Yield 63%, light yellow powder. The calculated molecular weight 1341.58 g/mol. ATR-FTIR; γmax/cm−1: 3158 (NH2), 3216 (C–H), 2191 (CN), 809 (C–Cl). 1H NMR data δH (300 MHz; acetone-d6): 7.49 (5H, t, J = 8.4 Hz, uncomplexed Ar–H), 7.35 (7H, m, uncomplexed Ar–H), 7.16 (3H, dd, J = 8.7 Hz, Ar–H), 6.88 (2H, s, NH2), 6.81 (4H, t, J = 6.0 Hz, complexed Ar–H), 6.50 (4H, d, J = 6.3 Hz, complexed Ar–H), 6.20 (1H, s, 1H, Ar–H), 5.38 (10H, s, Cp–H), 4.76 (1H, s, pyran-H), 2.68 (2H, t, J = 8.4 Hz, CH2), 2.50 (2H, t, J = 7.8 Hz, CH2), 1.81 (3H, s, CH3), 1.29 (9H, s, CH3). 13C NMR δc (75 MHz; acetone-d6): 172.20 (CO), 160.87, 152.24, 151.14, 149.82, 147.85, 143.48, 133.94, 122.19, 120.09, and 104.95 (quat-C), 130.67 and 121.38 (uncomplexed Ar–C), 129.86, 129.17, 128.12, 126.25, 119.16, 115.94, and 110.81 (Ar–C), 80.53 and 77.16 (complexed Ar–H), 87.90 (Cp–C), 66.03 (C–CN), 59.57 (C–N), 46.37 and 37.06 (C–CH2), 41.31 (pyran-C), 31.63 and 27.98 (C–CH3). The Elemental Analysis of C59H52Cl2F12Fe2N2O5P2: Calc: %C 52.82, %H 3.91, %N 2.09, and found: %C 52.92, %H 3.98, and %N 2.13.

2.4.3.4 Complex 13

Yield 56%, yellowish powder. The calculated molecular weight 1303.46 g/mol. ATR-FTIR; γmax/cm−1: 3094 (NH2), 2929 (Ar–C), 1753 (C=O), 1649 (C–N), 1456 (C–F), 1244 (C–O–C), 556 (C–Cl). 1H NMR data δH (300 MHz, DMSO-d6): 7.34 (13H, m, uncomplexed Ar–H), 7.00 (4H, br s, Ar–H), 6.79 (4H, s, complexed Ar–H), 6.41 (4H, s, complexed Ar–H), 5.26(10H, s, Cp–H), 4.85 (1H, s, pyran-H), 2.39 (2H, br s, CH2), 2.07 (2H, br s, CH2), 1.71 (3H, br s, CH3). 13C NMR δC (75 MHz, DMSO-d6): 170.55 (CO), 163.87, 159.76, 150.50, 147.86, 145.56, 141.33, 131.37, and 103.11 (quat-C), 129.30, 128.13, 123.05, 117.75, 113.72, 113.35, and 109.30 (Ar–C), 128.82 and 119.61 (uncomplexed Ar–C), 117.48 (CN), 78.85 and 75.75 (complexed Ar–C), 86.34 (Cp–C), 66.62 (C–CN), 54.92 (C–N), 35.22 and 31.00 (C–CH2), 34.28 (pyran-C), and 26.53 (C–CH3). The Elemental Analysis of C55H43Cl2F13Fe2N2O5P2: Calc: %C 50.68, %H 3.33, %N 2.15, and found: %C 50.69, %H 3.34, and %N 2.15.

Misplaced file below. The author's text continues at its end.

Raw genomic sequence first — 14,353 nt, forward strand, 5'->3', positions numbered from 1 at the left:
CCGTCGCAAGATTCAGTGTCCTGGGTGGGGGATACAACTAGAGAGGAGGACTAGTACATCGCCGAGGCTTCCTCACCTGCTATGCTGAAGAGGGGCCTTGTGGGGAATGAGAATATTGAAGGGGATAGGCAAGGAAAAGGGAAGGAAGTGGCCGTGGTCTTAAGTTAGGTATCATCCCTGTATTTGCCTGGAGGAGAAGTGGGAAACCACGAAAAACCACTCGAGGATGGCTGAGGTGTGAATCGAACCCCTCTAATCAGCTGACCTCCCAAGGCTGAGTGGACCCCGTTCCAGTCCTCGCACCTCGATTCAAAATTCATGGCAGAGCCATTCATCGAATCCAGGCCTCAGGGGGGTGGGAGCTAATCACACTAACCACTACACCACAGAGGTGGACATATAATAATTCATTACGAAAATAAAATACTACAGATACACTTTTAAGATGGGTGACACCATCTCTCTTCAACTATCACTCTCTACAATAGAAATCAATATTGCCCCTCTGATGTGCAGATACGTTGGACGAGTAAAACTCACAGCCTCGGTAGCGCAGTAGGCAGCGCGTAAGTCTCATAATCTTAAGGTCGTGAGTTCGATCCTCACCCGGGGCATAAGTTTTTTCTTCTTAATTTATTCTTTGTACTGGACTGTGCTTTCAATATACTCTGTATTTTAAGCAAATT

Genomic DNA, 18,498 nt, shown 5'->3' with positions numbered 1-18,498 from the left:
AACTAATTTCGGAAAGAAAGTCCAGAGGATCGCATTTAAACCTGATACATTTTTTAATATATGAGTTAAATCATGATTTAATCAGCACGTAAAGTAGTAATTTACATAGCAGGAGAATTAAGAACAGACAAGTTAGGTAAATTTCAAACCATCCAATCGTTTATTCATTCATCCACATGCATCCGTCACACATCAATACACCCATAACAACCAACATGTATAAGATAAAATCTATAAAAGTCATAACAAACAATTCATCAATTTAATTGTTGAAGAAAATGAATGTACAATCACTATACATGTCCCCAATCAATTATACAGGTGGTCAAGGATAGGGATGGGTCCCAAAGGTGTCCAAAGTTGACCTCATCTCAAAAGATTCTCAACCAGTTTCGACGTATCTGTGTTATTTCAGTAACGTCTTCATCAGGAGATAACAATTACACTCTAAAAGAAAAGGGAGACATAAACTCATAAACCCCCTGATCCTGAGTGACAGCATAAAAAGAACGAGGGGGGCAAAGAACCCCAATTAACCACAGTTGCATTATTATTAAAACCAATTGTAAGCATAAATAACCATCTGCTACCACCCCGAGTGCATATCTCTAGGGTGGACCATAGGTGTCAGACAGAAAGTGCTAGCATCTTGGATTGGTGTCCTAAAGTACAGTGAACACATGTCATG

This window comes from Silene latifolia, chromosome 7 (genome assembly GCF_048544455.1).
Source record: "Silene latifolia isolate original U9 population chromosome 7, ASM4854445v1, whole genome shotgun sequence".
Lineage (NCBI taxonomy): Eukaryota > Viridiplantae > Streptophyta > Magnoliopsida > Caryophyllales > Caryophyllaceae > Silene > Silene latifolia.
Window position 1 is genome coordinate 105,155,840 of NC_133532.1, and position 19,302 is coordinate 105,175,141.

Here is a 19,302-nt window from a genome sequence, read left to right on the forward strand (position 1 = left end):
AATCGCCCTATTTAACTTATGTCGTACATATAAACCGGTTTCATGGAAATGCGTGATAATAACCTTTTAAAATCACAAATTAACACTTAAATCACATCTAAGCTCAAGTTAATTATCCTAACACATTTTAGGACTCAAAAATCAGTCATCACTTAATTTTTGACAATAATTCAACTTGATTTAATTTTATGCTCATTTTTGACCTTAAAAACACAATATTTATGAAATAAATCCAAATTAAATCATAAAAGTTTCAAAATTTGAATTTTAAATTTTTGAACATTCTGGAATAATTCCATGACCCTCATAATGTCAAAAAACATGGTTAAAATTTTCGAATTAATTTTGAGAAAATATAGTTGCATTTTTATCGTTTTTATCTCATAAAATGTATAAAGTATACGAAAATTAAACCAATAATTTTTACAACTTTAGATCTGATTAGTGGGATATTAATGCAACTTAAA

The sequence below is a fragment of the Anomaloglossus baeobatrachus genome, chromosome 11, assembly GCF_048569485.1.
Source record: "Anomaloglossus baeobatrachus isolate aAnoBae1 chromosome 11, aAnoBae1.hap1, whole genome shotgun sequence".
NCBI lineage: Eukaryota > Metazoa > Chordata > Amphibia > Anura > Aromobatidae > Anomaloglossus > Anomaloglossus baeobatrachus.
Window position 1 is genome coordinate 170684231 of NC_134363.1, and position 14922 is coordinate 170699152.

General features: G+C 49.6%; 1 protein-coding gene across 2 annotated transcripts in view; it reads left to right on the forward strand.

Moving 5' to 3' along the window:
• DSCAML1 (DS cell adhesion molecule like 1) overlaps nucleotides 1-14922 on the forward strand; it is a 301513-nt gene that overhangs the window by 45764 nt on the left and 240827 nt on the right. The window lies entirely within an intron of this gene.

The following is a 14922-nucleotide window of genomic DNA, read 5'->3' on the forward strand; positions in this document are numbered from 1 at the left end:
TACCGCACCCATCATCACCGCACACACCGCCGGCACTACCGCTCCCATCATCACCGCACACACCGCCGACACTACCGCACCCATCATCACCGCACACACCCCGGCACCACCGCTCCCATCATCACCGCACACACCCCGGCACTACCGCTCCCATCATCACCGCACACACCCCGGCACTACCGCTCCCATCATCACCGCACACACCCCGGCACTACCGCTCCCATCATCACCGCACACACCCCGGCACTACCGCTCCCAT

2.4.3.5 Complex 14

Yield 52%, brown yellowish powder. The calculated molecular weight 1319.92 g/mol. ATR-FTIR; γmax/cm−1: 3101 (NH2), 2192 (CN), 1755 (C=O), 556 (C–Cl). 1H NMR δH (300 MHz; acetone-d6): 7.49 (5H, d, J = 9.9 Hz, uncomplexed Ar–H), 7.30 (9H, m, uncomplexed Ar–H), 7.07 (1H, d, J = 9.0 Hz, Ar–H), 6.86 (2H, s, NH2), 6.75 (4H, d, J = 7.5 Hz, complexed Ar–H), 6.46 (4H, d, J = 7.2 Hz, complexed Ar–H), 5.33 (10H, s, Cp–H), 4.83 (1H, s, pyran-H), 2.64 (2H, t, J = 7.9 Hz, CH2), 2.46 (2H, t, J = 7.5 Hz, CH2), 1.77 (3H, s, CH3). 13C NMR δc (75 MHz; acetone-d6) 172.11 (CO), 161.02, 158.59, 152.22, 151.34, 147.93, 145.38, 133.93, 119.80, 112.69, and 104.96 (quat-C), 130.73 and 121.41 (uncomplexed Ar–C), 130.94, 130.39, 129.66, 119.48, 119.29, 111.67, and 110.89 (Ar–C), 80.84 and 77.25 (complexed Ar–C), 87.35 (Cp–C), 64.97 (C–CN), 58.90 (C–N), 46.28 and 36.83 (C–CH2), 41.05 (pyran-C), and 28.03 (C–CH3). Elemental Analysis for C55H43Cl3F12Fe2N2O5P2: Calc: %C 50.05, %H 3.28, %N 2.12, and found: %C 50.08, %H 3.35, and %N 2.13.

2.4.3.6 Complex 15

Yield 61%, brown yellowish powder. The calculated molecular weight 1330.47 g/mol. ATR-FTIR; γmax/cm−1: 3092 (NH2), 2929 (Ar–C), 2171 (CN), 1526 (NO2), 1243 (C–O–C), 557 (C–Cl). 1H NMR data δH (300 MHz, acetone-d6): 8.12 (2H, s, NH2), 7.75 (1H, d, J = 7.8 Hz, Ar–H), 7.66 (1H, t, J = 7.5 Hz, Ar–H), 7.49 (5H, m, uncomplexed Ar–H), 7.33 (5H, d, J = 9.6 Hz, uncomplexed Ar–H), 7.16 (1H, d, J = 7.2 Hz, Ar–H), 6.88 (2H, m, Ar–H), 6.77 (4H, d, J = 7.2 Hz, complexed Ar–H), 6.48 (4H, d, J = 7.2 Hz, complexed Ar–H), 5.34 (10H, s, Cp–H), 5.06 (1H, s, pyran-H), 2.65 (2H, d, J = 8.4 Hz, CH2), 2.49 (2H, d, J = 8.7 Hz, CH2), 1.79 (3H, s, CH3). 13C NMR data δc (75 MHz, acetone-d6): 172.22 (CO), 161.14, 157.84, 152.26, 149.82, 148.64, 147.99, 134.00, 112.87, and 105.00 (quat-C), 135.30, 131.19, 130.99, 123.19, 123.01, 119.56, and 111.15 (Ar–C), 130.72 and 121.38 (uncomplexed Ar–C), 120.64 (CN), 87.91 and 77.24 (complexed Ar–C), 80.50 (Cp–C), 66.28 (C–CN), 58.31 (C–N), 46.46 and 37.00 (C–CH2), 41.26 (pyran-C), and 28.00 (C–CH3). The Elemental Analysis of C55H43Cl2F12Fe2N3O7P2: Calc: %C 49.65, %H 3.26, %N 3.16, and found: %C 49.69, %H 3.31, and %N 3.18.